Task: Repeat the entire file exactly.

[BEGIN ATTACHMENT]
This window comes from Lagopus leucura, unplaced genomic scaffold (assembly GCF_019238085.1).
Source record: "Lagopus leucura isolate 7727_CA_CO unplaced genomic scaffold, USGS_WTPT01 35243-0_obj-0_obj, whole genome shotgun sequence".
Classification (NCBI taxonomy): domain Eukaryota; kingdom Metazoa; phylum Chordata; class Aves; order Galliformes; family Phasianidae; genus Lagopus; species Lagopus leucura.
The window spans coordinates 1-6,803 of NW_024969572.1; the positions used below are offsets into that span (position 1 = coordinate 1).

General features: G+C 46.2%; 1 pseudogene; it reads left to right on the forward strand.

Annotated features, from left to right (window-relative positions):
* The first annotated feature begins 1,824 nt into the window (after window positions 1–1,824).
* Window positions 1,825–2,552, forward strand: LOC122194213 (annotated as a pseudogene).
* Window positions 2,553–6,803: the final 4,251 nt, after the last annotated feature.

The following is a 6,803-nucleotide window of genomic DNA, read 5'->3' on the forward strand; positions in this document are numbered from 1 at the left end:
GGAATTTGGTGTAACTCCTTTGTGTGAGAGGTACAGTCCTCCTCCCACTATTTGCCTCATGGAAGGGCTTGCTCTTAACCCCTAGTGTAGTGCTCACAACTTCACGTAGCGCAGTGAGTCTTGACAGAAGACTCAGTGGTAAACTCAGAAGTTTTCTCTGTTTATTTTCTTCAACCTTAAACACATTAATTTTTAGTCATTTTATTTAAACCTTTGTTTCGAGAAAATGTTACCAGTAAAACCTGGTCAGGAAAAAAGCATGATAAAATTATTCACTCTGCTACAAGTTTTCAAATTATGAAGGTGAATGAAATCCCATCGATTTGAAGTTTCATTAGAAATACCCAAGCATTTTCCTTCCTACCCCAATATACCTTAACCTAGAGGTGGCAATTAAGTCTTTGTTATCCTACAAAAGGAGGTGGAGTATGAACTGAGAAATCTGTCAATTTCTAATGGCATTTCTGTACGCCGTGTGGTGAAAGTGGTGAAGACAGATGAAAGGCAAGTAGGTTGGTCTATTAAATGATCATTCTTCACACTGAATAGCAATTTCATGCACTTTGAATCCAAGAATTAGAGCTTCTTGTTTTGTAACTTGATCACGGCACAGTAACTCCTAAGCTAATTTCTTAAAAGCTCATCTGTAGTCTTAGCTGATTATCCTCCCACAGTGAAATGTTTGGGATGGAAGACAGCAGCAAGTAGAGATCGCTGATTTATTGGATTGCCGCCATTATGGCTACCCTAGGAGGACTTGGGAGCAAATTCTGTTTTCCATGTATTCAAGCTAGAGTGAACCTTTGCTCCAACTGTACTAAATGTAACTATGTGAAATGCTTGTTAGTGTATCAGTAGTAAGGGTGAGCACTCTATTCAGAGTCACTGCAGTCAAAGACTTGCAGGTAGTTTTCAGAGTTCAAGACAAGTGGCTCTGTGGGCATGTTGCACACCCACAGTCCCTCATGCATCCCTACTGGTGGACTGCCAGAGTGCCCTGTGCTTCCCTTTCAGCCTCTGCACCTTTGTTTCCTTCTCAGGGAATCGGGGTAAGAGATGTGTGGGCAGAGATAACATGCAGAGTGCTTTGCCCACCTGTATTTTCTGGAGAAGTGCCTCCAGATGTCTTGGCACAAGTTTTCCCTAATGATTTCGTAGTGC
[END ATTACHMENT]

This window comes from Lagopus leucura, unplaced genomic scaffold (assembly GCF_019238085.1).
Source record: "Lagopus leucura isolate 7727_CA_CO unplaced genomic scaffold, USGS_WTPT01 35243-0_obj-0_obj, whole genome shotgun sequence".
Classification (NCBI taxonomy): domain Eukaryota; kingdom Metazoa; phylum Chordata; class Aves; order Galliformes; family Phasianidae; genus Lagopus; species Lagopus leucura.
The window spans coordinates 1-6,803 of NW_024969572.1; the positions used below are offsets into that span (position 1 = coordinate 1).

General features: G+C 46.2%; 1 pseudogene; it reads left to right on the forward strand.

Annotated features, from left to right (window-relative positions):
* The first annotated feature begins 1,824 nt into the window (after window positions 1–1,824).
* Window positions 1,825–2,552, forward strand: LOC122194213 (annotated as a pseudogene).
* Window positions 2,553–6,803: the final 4,251 nt, after the last annotated feature.

The following is a 6,803-nucleotide window of genomic DNA, read 5'->3' on the forward strand; positions in this document are numbered from 1 at the left end:
GGAATTTGGTGTAACTCCTTTGTGTGAGAGGTACAGTCCTCCTCCCACTATTTGCCTCATGGAAGGGCTTGCTCTTAACCCCTAGTGTAGTGCTCACAACTTCACGTAGCGCAGTGAGTCTTGACAGAAGACTCAGTGGTAAACTCAGAAGTTTTCTCTGTTTATTTTCTTCAACCTTAAACACATTAATTTTTAGTCATTTTATTTAAACCTTTGTTTCGAGAAAATGTTACCAGTAAAACCTGGTCAGGAAAAAAGCATGATAAAATTATTCACTCTGCTACAAGTTTTCAAATTATGAAGGTGAATGAAATCCCATCGATTTGAAGTTTCATTAGAAATACCCAAGCATTTTCCTTCCTACCCCAATATACCTTAACCTAGAGGTGGCAATTAAGTCTTTGTTATCCTACAAAAGGAGGTGGAGTATGAACTGAGAAATCTGTCAATTTCTAATGGCATTTCTGTACGCCGTGTGGTGAAAGTGGTGAAGACAGATGAAAGGCAAGTAGGTTGGTCTATTAAATGATCATTCTTCACACTGAATAGCAATTTCATGCACTTTGAATCCAAGAATTAGAGCTTCTTGTTTTGTAACTTGATCACGGCACAGTAACTCCTAAGCTAATTTCTTAAAAGCTCATCTGTAGTCTTAGCTGATTATCCTCCCACAGTGAAATGTTTGGGATGGAAGACAGCAGCAAGTAGAGATCGCTGATTTATTGGATTGCCGCCATTATGGCTACCCTAGGAGGACTTGGGAGCAAATTCTGTTTTCCATGTATTCAAGCTAGAGTGAACCTTTGCTCCAACTGTACTAAATGTAACTATGTGAAATGCTTGTTAGTGTATCAGTAGTAAGGGTGAGCACTCTATTCAGAGTCACTGCAGTCAAAGACTTGCAGGTAGTTTTCAGAGTTCAAGACAAGTGGCTCTGTGGGCATGTTGCACACCCACAGTCCCTCATGCATCCCTACTGGTGGACTGCCAGAGTGCCCTGTGCTTCCCTTTCAGCCTCTGCACCTTTGTTTCCTTCTCAGGGAATCGGGGTAAGAGATGTGTGGGCAGAGATAACATGCAGAGTGCTTTGCCCACCTGTATTTTCTGGAGAAGTGCCTCCAGATGTCTTGGCACAAGTTTTCCCTAATGATTTCGTAGTGC